He follows a few steps behind the woman as she walks up and down each row, mouthing the names and dates to herself, the yellow from the flashlight quivering in front of her. She turns the corners sharply like a soldier at attention, and he has to catch her once because she turns herself off-balance. He starts to laugh, but she shushes him again.

“How long has she been doing this?” she whispers. “Years?” She’s stopped in front of an ancient headstone barely legible underneath stains and fading, the name a blur of half-letters, the dates 18-something to something-73. She runs a hand over the front of it, reading it like Braille, hoping her fingers can see what time has erased.

“Decades,” he whispers back. “At least twenty years. She’s been all over the state.”

“They’re beautiful. It’s kind of beautiful. Don’t you think?” She looks at him, eyes wide, fingers still reading. Lips pursed. He notices a vein on her temple, pulsating in the darkness. She looks like a child.

The man glances around. “This grass is going to take years to grow back after they remove the slabs. It’s going to kill the roots. Hard to sell dead grass.”

She touches his chin. “All you think about is selling things.”

“I brought you here because I knew you’d say that.”

“That doesn’t make any sense.”

She stares at him. Shines the light in his face. Knocks his hand away when he tries to shield his eyes. “I’m beginning to think you forget to look at things,” she says. “Like you see them but you’re not really looking.”

“What’s that mean?” He grabs the flashlight from her and points it at the ground. She doesn’t answer him and turns in a quick about-face. She hurries off down the nearest row of headstones, tripping and stumbling in the dark. The man points the flashlight at her feet, trying to help her, but she keeps running from the dancing beam. She stumbles. Falls. Gets back up and turns the corner to the front of the house.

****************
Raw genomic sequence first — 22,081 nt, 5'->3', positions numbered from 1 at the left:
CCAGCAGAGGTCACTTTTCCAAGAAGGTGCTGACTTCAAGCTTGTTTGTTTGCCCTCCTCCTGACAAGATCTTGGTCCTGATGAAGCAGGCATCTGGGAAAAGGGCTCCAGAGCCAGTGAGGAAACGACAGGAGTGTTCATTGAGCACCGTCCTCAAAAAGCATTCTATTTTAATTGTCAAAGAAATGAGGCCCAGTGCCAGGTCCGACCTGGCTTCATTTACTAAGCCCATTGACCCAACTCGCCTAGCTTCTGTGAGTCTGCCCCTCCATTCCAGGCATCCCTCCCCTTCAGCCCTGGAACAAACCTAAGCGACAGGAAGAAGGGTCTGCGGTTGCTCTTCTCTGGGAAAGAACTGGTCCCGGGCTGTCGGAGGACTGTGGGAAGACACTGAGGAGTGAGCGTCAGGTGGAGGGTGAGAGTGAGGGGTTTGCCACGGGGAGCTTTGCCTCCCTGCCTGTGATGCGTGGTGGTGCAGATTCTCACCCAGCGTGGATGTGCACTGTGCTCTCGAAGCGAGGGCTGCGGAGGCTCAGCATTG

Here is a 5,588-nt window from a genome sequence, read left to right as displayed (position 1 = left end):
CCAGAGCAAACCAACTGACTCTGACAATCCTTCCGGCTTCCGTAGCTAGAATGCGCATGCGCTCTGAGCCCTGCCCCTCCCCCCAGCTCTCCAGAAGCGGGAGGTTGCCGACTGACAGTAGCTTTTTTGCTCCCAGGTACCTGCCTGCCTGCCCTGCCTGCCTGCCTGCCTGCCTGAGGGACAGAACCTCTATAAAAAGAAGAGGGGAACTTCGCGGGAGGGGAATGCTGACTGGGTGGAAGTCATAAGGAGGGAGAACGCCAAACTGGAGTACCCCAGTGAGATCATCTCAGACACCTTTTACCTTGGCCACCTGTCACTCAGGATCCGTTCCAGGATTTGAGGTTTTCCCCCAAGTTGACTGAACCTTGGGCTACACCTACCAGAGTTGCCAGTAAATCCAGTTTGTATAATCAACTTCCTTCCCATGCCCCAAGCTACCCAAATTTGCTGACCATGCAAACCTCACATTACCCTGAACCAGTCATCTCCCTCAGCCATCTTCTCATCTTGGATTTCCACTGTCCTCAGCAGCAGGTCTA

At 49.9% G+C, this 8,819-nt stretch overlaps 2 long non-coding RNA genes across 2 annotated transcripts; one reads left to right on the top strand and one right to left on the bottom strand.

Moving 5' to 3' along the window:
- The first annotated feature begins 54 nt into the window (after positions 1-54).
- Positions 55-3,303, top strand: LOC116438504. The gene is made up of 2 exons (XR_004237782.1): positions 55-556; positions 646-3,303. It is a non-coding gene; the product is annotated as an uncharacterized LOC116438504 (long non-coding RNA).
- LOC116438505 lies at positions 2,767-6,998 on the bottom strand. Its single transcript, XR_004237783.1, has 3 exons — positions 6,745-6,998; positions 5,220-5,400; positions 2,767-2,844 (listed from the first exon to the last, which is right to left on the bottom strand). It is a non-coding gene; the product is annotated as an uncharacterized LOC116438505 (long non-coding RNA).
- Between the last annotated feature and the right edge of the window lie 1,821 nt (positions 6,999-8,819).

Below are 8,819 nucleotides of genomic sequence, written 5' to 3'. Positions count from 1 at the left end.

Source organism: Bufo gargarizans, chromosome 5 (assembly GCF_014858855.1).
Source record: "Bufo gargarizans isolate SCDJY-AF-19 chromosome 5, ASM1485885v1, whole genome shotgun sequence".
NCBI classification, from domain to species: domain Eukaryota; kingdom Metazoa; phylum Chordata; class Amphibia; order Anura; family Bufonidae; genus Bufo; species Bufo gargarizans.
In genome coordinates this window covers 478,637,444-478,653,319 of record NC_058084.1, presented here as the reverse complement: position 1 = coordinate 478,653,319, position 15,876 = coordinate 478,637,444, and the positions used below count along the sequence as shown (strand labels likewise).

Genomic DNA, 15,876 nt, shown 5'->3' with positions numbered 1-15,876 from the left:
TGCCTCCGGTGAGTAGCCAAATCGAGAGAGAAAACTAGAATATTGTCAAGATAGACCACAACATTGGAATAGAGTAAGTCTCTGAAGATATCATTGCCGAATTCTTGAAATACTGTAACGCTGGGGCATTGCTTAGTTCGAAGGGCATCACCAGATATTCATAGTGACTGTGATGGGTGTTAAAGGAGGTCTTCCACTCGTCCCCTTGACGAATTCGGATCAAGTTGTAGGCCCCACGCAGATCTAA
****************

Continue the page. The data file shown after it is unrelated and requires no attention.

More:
The man takes a look around him, at stolen stones and people’s lives, at graveyards crammed into a manufactured imitation, and all he can think about is the state of the dying grass. The pale yellow squares of the transplanted dead and their impact on the resale value of the land. He shakes his head and follows the woman to the front yard, trying to see what she sees in the stones.

She stands bent at the waist with her back to him, struggling with something and taking rapid, tiny steps toward the street. He calls out and hurries to her, and she looks back at him without stopping. In her arms, dragging her down with its damp weight and awkward shape, is the bouquet of rock flowers, the petals glinting slightly in the dim orange light. She meets his eyes, her chest heaving from exertion. Her face dares him to say what they both know he is thinking, that she’s robbing something already stolen.

The man takes a quick look around the neighborhood and exhales. He waves at a car passing slowly by, the passengers all staring, the driver hunched over the wheel to get a better look. Seconds tick as the car disappears, and the man realizes the woman is still struggling with the dead weight of the stone, refusing to drop the flowers. He reaches around her to lift the yellow police tape.

Then she ducks under without a word and waddles away from him, bent over, lurching sideways into the street, off-balance and uneven, but moving ever forward and away from him, leaving him there to wonder if the dead know when their graves are robbed, if they can feel that something is missing.

The man looks back and notices the pale outline where the flowers were, but he can’t tell what was there. It’s just a faded spot in the grass.

Joseph Seale is a Ph.D. student in creative writing at the University of Georgia, where he also teaches freshman composition. He holds an MA from the University of Tennessee and a BA from the University of West Alabama. He comes from extremely rural southwest Alabama and still hasn’t completely shaken the accent. His work has appeared previously in The Dead Mule School of Southern Literature, The Emerson Review, and Black Heart Magazine.